There’s a reason people use a spiraling image to signify anxiety. The image is instantly recognizable, and even a little anxiety-provoking! Anxiety often operates as a kind of spiral of repetitive thoughts, turning on themselves. You start with a bit of anxiety about something, and your anxiety spreads and grows, and then you become extremely anxious about being so anxious. If you experience social anxiety, you may begin with an anxious thought that people are focused on you which leads you to become extremely focused on yourself, which produces still greater anxiety.
The experience of anxiety falls along a spectrum, or continuum. You may have a bit of difficulty concentrating; perhaps you’re restless; you may be worried and have repetitive thoughts; and/or you may feel an unpleasant self-consciousness. On the extreme end, you may have panic attacks, a feeling of impending doom, you may fear that you’re losing control or dying or ‘going crazy’; you may be dizzy and lightheaded, faint, sweaty, you may have difficulty breathing, you may have chest pain or heart palpitations. You may even experience depersonalization – the feeling that you have changed, and the world has become far away. It may seem like you are looking through the wrong end of a telescope.
Too much anxiety (and interestingly, too little anxiety) has a negative effect on performance, and researchers have discovered an inverted-U curve of anxiety. Without some anxiety, you can be sluggish and unmotivated, but with too much anxiety you have difficulty focusing and feel disorganized. Performance goes down on both ends of the curve. The optimal level is in between, when you are energized enough to function yet not so agitated you can’t concentrate or get things done.
Anxiety is not just an emotion; it has obvious physiological components – sweatiness, dizziness, flushing, and difficulty breathing, for example. Anxiety is sometimes treated with beta blockers, which can reduce some of these symptoms by blocking the chemicals that cause them. Speakers, actors, and musicians who experience performance anxiety often experience some relief from beta blockers because they can reduce the extreme symptoms to a manageable level.
There are cognitive components of anxiety, too; if you’ve experienced anxiety, you probably understand the tyranny of repetitive thoughts, the kind of groove your mind falls into, where no matter how hard you try to think of other things that are less anxiety-provoking, or no matter how hard you try to stop focusing on the anxiety, you just can’t. You’re stuck, going around and around and around. Anxiety fear anxiety fear anxiety dread, stuck.
People attach anxiety to all kinds of things. Perhaps you experience anxiety when your mother is coming to your home. Perhaps you experience anxiety when it’s time to pay the bills and you may not have enough money. Perhaps work is anxiety-provoking. Perhaps you feel anxious about driving in a car or getting in a plane. These are relatively concrete “causes,” issues that may be addressed by avoiding what triggers your anxiety. This is not to say that it’s a simple story: fix problem, eliminate anxiety; rather, the point is that anxiety often has an immediate referent.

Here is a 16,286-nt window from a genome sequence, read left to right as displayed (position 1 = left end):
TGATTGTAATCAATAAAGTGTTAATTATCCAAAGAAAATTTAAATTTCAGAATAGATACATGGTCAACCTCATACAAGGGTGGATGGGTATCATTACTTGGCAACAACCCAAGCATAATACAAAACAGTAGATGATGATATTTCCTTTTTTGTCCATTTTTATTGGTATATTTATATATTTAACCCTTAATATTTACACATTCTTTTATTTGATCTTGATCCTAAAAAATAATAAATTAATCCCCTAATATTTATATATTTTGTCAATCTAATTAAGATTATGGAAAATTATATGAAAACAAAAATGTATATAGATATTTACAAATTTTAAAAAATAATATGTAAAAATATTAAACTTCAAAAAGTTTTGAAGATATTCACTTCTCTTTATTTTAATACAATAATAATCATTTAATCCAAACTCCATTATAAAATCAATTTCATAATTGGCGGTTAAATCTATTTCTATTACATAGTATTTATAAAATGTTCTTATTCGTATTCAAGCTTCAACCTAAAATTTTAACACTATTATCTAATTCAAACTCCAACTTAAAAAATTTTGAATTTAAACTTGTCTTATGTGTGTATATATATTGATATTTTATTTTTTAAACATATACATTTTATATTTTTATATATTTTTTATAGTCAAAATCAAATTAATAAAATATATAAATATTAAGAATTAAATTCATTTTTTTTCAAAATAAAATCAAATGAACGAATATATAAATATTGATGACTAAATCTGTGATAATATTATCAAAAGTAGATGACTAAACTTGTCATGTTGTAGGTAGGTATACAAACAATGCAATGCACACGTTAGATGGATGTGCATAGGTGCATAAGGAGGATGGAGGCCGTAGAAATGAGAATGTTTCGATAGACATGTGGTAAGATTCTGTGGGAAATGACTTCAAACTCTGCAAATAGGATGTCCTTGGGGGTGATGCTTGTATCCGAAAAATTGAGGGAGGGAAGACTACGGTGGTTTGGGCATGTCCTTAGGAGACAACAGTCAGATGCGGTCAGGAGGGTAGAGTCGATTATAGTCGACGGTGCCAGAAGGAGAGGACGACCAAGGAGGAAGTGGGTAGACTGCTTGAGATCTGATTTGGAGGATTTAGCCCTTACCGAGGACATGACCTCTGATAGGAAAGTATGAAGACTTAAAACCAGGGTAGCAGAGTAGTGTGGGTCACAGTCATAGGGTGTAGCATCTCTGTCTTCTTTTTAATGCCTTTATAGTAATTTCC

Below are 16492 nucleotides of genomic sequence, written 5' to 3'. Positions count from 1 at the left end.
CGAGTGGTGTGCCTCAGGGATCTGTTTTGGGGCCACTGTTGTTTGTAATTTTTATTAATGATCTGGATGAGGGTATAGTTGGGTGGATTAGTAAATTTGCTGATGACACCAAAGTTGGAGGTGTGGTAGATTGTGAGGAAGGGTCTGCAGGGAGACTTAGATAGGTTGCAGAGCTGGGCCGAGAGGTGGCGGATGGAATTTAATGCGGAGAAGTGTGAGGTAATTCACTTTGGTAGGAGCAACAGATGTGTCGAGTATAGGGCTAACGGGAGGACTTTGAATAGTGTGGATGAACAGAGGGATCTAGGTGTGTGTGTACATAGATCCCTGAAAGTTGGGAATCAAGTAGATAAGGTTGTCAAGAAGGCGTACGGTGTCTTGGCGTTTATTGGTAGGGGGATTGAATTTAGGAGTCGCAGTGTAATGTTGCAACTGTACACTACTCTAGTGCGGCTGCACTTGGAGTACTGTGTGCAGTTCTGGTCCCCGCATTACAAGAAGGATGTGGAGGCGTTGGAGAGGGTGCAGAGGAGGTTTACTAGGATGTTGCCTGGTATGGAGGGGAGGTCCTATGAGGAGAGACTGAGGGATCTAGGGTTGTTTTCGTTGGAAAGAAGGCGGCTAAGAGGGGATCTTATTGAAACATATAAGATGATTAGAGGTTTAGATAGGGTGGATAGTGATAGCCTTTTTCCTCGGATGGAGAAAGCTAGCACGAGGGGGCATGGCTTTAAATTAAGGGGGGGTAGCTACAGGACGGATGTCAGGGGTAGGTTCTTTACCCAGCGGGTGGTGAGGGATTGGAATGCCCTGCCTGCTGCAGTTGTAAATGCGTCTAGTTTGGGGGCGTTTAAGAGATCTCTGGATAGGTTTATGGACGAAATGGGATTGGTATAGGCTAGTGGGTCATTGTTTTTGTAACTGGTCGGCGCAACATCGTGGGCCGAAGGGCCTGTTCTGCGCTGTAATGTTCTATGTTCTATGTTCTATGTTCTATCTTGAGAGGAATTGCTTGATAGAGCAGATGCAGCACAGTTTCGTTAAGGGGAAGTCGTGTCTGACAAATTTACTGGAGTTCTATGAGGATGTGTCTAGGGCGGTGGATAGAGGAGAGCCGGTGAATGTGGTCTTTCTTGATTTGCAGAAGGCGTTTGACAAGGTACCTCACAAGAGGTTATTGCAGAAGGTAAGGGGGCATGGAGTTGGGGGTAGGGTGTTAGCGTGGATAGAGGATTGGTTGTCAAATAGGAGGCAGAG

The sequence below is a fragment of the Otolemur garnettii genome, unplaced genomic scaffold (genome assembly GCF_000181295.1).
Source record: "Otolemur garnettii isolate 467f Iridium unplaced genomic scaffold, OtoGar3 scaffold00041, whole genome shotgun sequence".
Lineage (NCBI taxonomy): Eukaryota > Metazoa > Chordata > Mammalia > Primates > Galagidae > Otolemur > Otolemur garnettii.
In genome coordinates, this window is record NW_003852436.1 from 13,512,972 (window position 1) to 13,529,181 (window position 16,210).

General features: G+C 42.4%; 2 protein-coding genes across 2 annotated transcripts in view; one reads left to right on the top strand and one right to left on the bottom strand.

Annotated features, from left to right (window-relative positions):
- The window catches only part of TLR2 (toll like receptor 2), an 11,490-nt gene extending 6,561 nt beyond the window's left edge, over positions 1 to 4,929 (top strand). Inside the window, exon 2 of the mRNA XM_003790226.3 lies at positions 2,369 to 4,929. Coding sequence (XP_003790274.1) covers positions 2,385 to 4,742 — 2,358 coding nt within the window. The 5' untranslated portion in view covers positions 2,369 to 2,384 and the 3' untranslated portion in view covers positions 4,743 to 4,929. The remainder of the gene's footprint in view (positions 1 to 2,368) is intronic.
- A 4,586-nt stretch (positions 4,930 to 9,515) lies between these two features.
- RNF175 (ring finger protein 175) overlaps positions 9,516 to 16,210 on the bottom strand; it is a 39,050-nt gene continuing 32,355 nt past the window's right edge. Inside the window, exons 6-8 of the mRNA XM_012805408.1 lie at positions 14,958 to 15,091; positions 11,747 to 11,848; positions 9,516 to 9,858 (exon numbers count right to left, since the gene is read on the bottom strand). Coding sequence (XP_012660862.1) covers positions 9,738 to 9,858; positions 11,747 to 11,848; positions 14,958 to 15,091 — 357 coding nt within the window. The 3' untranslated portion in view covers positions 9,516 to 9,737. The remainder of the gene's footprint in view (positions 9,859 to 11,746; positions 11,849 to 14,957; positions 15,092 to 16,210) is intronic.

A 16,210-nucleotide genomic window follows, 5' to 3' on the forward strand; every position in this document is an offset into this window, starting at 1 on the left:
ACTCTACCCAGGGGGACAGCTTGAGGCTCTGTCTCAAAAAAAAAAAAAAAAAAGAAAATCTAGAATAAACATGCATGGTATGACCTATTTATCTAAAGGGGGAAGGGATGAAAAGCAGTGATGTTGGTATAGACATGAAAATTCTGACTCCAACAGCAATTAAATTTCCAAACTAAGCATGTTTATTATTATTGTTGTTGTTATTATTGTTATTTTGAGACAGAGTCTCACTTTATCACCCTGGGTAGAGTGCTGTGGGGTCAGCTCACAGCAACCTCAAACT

Anxiety can also be existential; Kierkegaard talked about ontological anxiety related to questions about life itself. “Where am I going with my life?” “Is death the end of everything?” “Does my life have any meaning?” These are existential questions, and they may quite readily provoke deep anxiety. The issues may need to be addressed differently than those with a concrete ’cause,’ the consequences feel enormous and vast, and the questions are possibly unanswerable.
Anxious thoughts and obsessions might also provide an illusory attempt at control. You may have been very worried about something in your life, and even though you know that worrying can’t help, hanging on to that worry gives you the feeling of doing something. Anxiety might also serve as a distraction from something underneath the issue you’re focusing on. Anxiety about going on a date may be a mask over your deep fear of being lonely for your whole life or your fear of extreme helplessness. Anxiety may be distracting you from a seemingly unbearable hurt, or fear, or anger. As unpleasant as the anxiety is, it’s more bearable than facing those deeper concerns which are rooted inside. Of course, you may not be consciously aware of those painful depths.
Real therapeutic work may involve working through the feelings which are under the experience of anxiety rather than working through the thoughts alone. Cognitive behavior therapy (CBT) may walk you through a process of identifying extreme thoughts, etc., but it doesn’t address the deeper issues which cannot be resolved with such concrete steps. For deeper resolution and integration to occur, one needs to confront, experience, and work through the issues underneath the anxiety. It’s important to note that anxiety and depression frequently occur together and they must be addressed together to resolve them both. Anxiety therapy and depression therapy are not separate endeavors.